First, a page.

- Semi-Untethered Jailbreak: Like a semi-tethered jailbreak, a semi-untethered jailbreak allows the device to operate normally without a computer connection. However, certain jailbreak features may be temporarily disabled until the user launches a specific app on the device to reactivate the jailbreak.
- One-Click Jailbreak: This type involves using a simple and user-friendly tool or application that automates the jailbreaking process. Users can typically jailbreak their device with just a few clicks, making it more accessible to a broader audience.
4. Traffic Interception
Intercepting network traffic between an iOS device and the server helps identify potential security weaknesses. Testers can capture and analyse network packets using tools like Wireshark or Burp Suite. This iOS pen testing technique allows for examining requests and responses, detecting insecure transmission protocols, identifying sensitive information leakage, and analysing encryption mechanisms employed by the application.
5. Binary Analysis
Analysing the application’s binary code assists in understanding its internal workings and identifying potential vulnerabilities. Reverse engineering tools like IDA Pro or Hopper Disassembler can decompile, disassemble, or debug the binary code. This technique helps uncover hidden functionality, detect insecure library usage, identify cryptographic algorithms, and locate potential entry points for exploitation.
6. App Tampering or Bypassing Security Controls
In the iOS application penetration testing process, the tester will actively seek out and aim to neutralize or bypass any security measures implemented within the application itself. One of the primary targets for disabling or bypassing is anti-tampering measures. By bypassing these protections, testers can navigate more freely within the app, search for sensitive data, or escalate their compromise of the application.
Once tamper protection is disabled, the testers can make various unauthorized modifications, including altering the core binary or resources within the app bundle. They can also locate and modify properties files by changing key/value pairs stored in plists. These modifications include altering bundle IDs, configurations, preferences, and permissions or manipulating any values stored in plists, key/value pairs, or dictionary values.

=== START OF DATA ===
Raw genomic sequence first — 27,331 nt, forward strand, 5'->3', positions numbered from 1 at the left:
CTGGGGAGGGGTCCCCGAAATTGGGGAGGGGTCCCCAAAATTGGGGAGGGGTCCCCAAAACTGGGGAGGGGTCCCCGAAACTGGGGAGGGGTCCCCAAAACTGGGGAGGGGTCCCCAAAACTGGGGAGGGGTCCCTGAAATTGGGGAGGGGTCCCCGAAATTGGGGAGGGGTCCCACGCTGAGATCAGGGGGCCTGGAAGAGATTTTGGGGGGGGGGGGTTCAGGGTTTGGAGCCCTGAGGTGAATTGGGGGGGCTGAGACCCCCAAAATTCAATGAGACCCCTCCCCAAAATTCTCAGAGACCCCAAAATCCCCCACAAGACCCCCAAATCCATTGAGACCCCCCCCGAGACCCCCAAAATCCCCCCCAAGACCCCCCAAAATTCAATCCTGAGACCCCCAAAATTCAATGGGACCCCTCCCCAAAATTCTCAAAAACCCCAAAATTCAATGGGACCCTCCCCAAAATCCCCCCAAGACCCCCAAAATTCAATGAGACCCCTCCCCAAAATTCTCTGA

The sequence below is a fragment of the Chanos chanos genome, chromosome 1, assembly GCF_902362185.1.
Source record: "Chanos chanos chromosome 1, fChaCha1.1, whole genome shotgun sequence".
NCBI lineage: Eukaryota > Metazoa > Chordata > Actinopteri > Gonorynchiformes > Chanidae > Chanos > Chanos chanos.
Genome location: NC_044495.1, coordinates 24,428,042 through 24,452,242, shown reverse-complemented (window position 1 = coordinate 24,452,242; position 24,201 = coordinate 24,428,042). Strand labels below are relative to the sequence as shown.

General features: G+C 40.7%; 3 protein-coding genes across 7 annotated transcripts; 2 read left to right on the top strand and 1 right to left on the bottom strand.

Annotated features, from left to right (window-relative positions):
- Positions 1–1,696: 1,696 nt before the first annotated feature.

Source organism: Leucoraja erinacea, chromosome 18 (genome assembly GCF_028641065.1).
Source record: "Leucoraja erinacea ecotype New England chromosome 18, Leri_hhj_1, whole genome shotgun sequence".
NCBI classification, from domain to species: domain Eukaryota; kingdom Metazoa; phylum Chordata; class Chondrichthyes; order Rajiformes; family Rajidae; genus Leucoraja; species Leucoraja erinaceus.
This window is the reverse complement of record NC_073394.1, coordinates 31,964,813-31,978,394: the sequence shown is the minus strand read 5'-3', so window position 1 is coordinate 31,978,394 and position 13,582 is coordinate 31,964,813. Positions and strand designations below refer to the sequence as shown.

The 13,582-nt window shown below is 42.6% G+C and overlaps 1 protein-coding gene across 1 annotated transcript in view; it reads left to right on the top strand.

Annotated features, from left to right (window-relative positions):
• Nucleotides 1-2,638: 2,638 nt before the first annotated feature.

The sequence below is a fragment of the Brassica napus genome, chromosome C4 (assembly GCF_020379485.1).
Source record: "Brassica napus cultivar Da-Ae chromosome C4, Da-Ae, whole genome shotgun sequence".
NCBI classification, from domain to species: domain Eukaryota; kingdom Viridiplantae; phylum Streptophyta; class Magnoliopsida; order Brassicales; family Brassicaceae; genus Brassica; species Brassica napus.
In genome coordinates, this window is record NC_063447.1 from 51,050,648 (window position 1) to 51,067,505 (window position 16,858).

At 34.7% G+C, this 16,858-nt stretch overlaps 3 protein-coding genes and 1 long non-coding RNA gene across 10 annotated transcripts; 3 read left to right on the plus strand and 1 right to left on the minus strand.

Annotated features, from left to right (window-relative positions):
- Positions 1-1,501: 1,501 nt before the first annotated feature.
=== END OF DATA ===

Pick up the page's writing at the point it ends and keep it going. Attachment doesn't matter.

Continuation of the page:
Testers may perform these activities to assess the ease with which attackers could create clones or modified versions of the app and explore the possibility of repackaging or redistributing the app through alternative app stores.
7. SSL Pinning Bypass / MitM Attack
An SSL pinning bypass is a technique employed by testers to evaluate the implementation and efficacy of this security measure. During iOS penetration testing, one of the key objectives is to evaluate the susceptibility of the app’s networking connections and trust mechanisms that facilitate communication with backend servers. Given the zero-trust nature of mobile app environments, there are numerous ways for testers to achieve this.
By conducting a Man-in-the-Middle (MitM) attack, the testers can replace the app’s digital certificate with their preferred proxy tool’s certificate (e.g., Charles Proxy, Burp Suite, Wireshark). This manipulation allows the testers to redirect the app’s traffic through their proxy, allowing them to analyze, modify, or further compromise the app.
Which Key Areas Does iOS Application Penetration Testing Cover?
When conducting iOS penetration testing, several key focus areas should be considered to ensure a comprehensive assessment of the iOS application’s security. Here are some critical focus areas:
Evaluate the security of network communication channels used by the application, including API endpoints, data encryption, and authentication mechanisms. Look for vulnerabilities like insecure network protocols, weak encryption algorithms, or improper certificate pinning implementation.
User Authentication and Authorization
Assess the effectiveness of user authentication and authorization mechanisms implemented within the application. Test for common vulnerabilities like weak password policies, improper session management, insecure storage of credentials, and privilege escalation opportunities.